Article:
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Technicians Make House Calls to Fix Stubborn Equipment
By Ariana Eunjung Cha
Washington Post Staff Writer
Sunday, May 1, 2005;
NOVATO, Calif. — The young woman at the other end of the phone wept to Kelly Chessen that the world was against her. She had been in a minor car accident. A thief had stolen some things from her house. And now this: The family’s computer, which contained her husband’s business files, was dead.
Chessen, a crisis counselor who answered the hotline, soothingly assured the caller that such things happen to everyone, that it was no one’s fault, that her luck would turn around. It wasn’t until 20 minutes into the conversation that Chessen began to address the cause of the young woman’s agony. Send us the machine, Chessen said, and we’ll do everything we can to help.
Chessen, who once was a manager for a suicide prevention hotline, now works in customer service for DriveSavers Data Recovery Inc. “This is a lot like my old job,” she said. “Oftentimes the most helpful thing we can do is just to listen and to let people get whatever they are feeling off their chests.”
Technology has become a bane of modern life. People juggle a mountain of electronic equipment to store their most important records and intimate secrets. But the complicated nature of their machines, with their manuals full with unintelligible acronyms, tangles of cords and invisible wireless signals, means a breakdown is almost inevitable. The loss of a computer, cell phone or other gadget can be so jolting that it is fueling the rise of what some psychologists call “computer rage.”
The phenomenon is transforming the nature of technology service, an industry long infamous for being impersonal. Business is booming for companies with names like Rent-a-Geek, Geeks on Call and Geek Squad that make house calls to fix computers. Television technicians, once near extinction, are again driving to homes to adjust complicated settings on high-definition sets and hook them up to multi-component home-entertainment systems. Some of the world’s largest computer makers train their support personnel as much about customers’ delicate psyches as they do about technical matters. “There’s this frustration that you are really dependent on these things that you don’t understand and that you have no idea how to fix,” said Kent L. Norman, a researcher at the University of Maryland’s Laboratory for Automation Psychology and Decision Processes. “We place so much trust in computers that it gets a little scary.”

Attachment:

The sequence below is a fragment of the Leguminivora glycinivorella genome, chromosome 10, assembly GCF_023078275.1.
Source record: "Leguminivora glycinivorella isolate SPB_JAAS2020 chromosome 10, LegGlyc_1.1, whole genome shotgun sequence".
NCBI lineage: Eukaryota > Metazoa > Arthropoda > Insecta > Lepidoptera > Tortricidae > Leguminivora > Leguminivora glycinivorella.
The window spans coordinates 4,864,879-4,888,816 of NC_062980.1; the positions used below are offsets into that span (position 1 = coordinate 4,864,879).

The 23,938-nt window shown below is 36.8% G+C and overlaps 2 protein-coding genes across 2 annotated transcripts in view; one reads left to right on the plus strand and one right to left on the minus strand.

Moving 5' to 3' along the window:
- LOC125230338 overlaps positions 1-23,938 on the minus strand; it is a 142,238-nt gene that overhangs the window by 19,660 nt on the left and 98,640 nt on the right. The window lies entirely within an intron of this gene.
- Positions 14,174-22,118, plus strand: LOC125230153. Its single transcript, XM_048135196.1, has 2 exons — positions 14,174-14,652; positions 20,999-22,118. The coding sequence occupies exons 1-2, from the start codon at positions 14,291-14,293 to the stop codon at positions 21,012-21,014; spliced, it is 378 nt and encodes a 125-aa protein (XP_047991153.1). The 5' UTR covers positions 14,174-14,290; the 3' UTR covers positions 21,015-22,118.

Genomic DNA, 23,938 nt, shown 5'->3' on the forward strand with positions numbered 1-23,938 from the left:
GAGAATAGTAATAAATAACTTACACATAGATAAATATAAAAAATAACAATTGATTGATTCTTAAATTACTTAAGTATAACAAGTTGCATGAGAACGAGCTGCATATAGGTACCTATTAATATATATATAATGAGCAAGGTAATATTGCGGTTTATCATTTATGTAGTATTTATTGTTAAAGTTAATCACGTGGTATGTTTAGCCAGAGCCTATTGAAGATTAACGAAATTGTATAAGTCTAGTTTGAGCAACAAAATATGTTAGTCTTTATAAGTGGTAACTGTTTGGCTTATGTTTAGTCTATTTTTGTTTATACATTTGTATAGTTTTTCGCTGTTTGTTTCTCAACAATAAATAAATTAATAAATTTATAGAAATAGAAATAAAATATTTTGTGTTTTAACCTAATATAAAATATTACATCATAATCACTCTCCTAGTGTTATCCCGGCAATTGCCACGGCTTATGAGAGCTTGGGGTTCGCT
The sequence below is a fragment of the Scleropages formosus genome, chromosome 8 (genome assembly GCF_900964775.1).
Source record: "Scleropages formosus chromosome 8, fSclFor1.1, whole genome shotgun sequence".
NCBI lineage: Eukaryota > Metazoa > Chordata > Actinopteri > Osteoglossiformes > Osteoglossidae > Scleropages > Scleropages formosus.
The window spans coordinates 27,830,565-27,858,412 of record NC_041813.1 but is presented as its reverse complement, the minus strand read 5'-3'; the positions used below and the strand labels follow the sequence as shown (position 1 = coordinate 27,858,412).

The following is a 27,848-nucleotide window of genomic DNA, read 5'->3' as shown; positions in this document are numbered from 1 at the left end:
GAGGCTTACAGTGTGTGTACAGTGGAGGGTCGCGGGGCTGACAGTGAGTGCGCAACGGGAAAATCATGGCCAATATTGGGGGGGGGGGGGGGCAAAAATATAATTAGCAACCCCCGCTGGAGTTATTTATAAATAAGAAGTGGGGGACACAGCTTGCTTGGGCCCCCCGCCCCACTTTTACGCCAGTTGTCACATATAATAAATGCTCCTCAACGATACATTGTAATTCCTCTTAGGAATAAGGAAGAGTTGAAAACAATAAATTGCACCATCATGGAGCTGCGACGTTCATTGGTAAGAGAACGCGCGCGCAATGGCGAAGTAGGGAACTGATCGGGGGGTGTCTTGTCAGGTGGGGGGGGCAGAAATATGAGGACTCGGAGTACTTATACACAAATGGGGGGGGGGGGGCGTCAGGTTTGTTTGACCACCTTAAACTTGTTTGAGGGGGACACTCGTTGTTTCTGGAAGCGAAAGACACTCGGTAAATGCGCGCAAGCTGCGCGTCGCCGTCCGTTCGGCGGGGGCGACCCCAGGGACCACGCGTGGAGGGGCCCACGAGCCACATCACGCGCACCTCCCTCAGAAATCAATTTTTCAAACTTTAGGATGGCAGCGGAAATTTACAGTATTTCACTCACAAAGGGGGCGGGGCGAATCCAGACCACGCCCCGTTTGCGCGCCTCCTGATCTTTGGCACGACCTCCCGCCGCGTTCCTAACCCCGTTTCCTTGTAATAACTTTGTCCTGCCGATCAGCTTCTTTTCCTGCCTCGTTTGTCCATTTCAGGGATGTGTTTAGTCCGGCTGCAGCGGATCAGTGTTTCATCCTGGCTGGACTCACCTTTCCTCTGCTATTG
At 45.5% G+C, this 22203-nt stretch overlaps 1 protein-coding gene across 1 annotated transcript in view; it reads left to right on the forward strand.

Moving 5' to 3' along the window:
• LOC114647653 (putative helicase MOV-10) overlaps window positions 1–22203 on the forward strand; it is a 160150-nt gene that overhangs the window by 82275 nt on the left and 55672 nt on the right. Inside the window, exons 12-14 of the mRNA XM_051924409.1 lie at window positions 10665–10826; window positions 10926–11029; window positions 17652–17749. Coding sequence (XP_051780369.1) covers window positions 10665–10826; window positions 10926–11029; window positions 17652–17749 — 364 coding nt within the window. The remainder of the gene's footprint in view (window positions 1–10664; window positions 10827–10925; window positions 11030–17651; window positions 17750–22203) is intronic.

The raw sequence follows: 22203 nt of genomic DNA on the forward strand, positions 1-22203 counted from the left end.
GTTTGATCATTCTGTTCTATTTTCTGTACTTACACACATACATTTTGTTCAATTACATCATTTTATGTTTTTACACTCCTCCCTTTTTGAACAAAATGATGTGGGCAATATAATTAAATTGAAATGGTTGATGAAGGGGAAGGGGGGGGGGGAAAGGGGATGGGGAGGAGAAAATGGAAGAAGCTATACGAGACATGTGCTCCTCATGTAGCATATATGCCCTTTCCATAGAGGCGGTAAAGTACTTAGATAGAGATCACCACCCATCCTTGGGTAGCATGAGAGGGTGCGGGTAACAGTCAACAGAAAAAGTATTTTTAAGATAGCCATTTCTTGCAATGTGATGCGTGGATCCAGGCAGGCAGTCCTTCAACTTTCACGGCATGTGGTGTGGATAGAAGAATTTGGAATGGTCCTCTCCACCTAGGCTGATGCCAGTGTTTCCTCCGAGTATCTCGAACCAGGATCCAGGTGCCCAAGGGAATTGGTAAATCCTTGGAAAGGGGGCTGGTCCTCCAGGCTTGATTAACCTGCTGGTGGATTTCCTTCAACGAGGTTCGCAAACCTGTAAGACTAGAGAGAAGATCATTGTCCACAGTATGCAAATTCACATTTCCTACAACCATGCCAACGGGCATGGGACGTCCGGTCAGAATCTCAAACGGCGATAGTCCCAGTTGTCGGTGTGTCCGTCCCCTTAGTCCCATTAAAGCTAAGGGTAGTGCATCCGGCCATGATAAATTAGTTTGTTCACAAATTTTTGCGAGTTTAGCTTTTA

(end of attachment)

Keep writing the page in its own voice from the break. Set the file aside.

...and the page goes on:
No one is immune. No device is exempt. Online message boards are filled with rants about iPods — sold by the millions on the idea that they are easy to use — freezing up, and $50,000 luxury cars with windows that roll up and down on their own at random times.
The recounting of one’s personal technological Armageddon is often desperate and emotional. A recent survey by Norman found that as many as one out of 10 users have hit, kicked or otherwise abused their equipment.
Barbara Gould said that in the past two years her family’s computers have broken down six times and her cell phone twice. Then, while she was in the middle of watching the “Lord of the Rings” trilogy one night, her DVD player mysteriously began to freeze every few minutes. “I was ready to throw everything out the window or burn them or do something violent,” said Gould, 53, a contractor for Fannie Mae, who works on manuals and other technical documentation.